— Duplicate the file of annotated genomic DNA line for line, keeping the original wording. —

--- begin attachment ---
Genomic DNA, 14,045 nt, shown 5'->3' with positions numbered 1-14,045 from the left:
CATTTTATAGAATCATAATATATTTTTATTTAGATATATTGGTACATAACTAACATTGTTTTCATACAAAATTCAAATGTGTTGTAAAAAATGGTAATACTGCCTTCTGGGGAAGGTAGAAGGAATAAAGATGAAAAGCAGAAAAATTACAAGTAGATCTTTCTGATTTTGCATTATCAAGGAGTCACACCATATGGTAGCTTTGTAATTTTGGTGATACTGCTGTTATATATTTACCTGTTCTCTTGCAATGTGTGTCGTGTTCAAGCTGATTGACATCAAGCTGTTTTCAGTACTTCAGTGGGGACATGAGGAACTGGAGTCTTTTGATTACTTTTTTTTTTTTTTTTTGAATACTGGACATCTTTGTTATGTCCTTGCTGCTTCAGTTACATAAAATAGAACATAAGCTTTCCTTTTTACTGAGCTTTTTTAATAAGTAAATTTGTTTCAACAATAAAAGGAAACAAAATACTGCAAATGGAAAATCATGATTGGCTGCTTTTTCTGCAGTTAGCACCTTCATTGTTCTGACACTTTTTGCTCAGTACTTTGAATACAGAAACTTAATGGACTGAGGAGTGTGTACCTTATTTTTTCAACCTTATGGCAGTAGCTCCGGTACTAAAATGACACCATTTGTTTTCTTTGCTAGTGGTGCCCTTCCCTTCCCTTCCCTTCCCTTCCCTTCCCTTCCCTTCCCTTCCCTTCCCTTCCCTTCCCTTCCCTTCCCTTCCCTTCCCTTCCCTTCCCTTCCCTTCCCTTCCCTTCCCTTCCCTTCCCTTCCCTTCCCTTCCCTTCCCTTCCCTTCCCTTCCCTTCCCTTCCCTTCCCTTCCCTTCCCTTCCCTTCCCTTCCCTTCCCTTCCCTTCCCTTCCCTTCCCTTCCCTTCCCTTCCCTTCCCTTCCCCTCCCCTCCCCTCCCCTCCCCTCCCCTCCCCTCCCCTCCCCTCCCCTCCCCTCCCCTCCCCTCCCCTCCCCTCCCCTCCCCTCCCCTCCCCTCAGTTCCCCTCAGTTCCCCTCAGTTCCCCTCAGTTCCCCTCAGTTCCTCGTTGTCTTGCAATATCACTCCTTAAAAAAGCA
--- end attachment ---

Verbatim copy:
Genomic DNA, 14,045 nt, shown 5'->3' with positions numbered 1-14,045 from the left:
CATTTTATAGAATCATAATATATTTTTATTTAGATATATTGGTACATAACTAACATTGTTTTCATACAAAATTCAAATGTGTTGTAAAAAATGGTAATACTGCCTTCTGGGGAAGGTAGAAGGAATAAAGATGAAAAGCAGAAAAATTACAAGTAGATCTTTCTGATTTTGCATTATCAAGGAGTCACACCATATGGTAGCTTTGTAATTTTGGTGATACTGCTGTTATATATTTACCTGTTCTCTTGCAATGTGTGTCGTGTTCAAGCTGATTGACATCAAGCTGTTTTCAGTACTTCAGTGGGGACATGAGGAACTGGAGTCTTTTGATTACTTTTTTTTTTTTTTTTTGAATACTGGACATCTTTGTTATGTCCTTGCTGCTTCAGTTACATAAAATAGAACATAAGCTTTCCTTTTTACTGAGCTTTTTTAATAAGTAAATTTGTTTCAACAATAAAAGGAAACAAAATACTGCAAATGGAAAATCATGATTGGCTGCTTTTTCTGCAGTTAGCACCTTCATTGTTCTGACACTTTTTGCTCAGTACTTTGAATACAGAAACTTAATGGACTGAGGAGTGTGTACCTTATTTTTTCAACCTTATGGCAGTAGCTCCGGTACTAAAATGACACCATTTGTTTTCTTTGCTAGTGGTGCCCTTCCCTTCCCTTCCCTTCCCTTCCCTTCCCTTCCCTTCCCTTCCCTTCCCTTCCCTTCCCTTCCCTTCCCTTCCCTTCCCTTCCCTTCCCTTCCCTTCCCTTCCCTTCCCTTCCCTTCCCTTCCCTTCCCTTCCCTTCCCTTCCCTTCCCTTCCCTTCCCTTCCCTTCCCTTCCCTTCCCTTCCCTTCCCTTCCCTTCCCTTCCCTTCCCTTCCCTTCCCTTCCCTTCCCTTCCCTTCCCTTCCCCTCCCCTCCCCTCCCCTCCCCTCCCCTCCCCTCCCCTCCCCTCCCCTCCCCTCCCCTCCCCTCCCCTCCCCTCCCCTCCCCTCCCCTCCCCTCAGTTCCCCTCAGTTCCCCTCAGTTCCCCTCAGTTCCCCTCAGTTCCTCGTTGTCTTGCAATATCACTCCTTAAAAAAGCA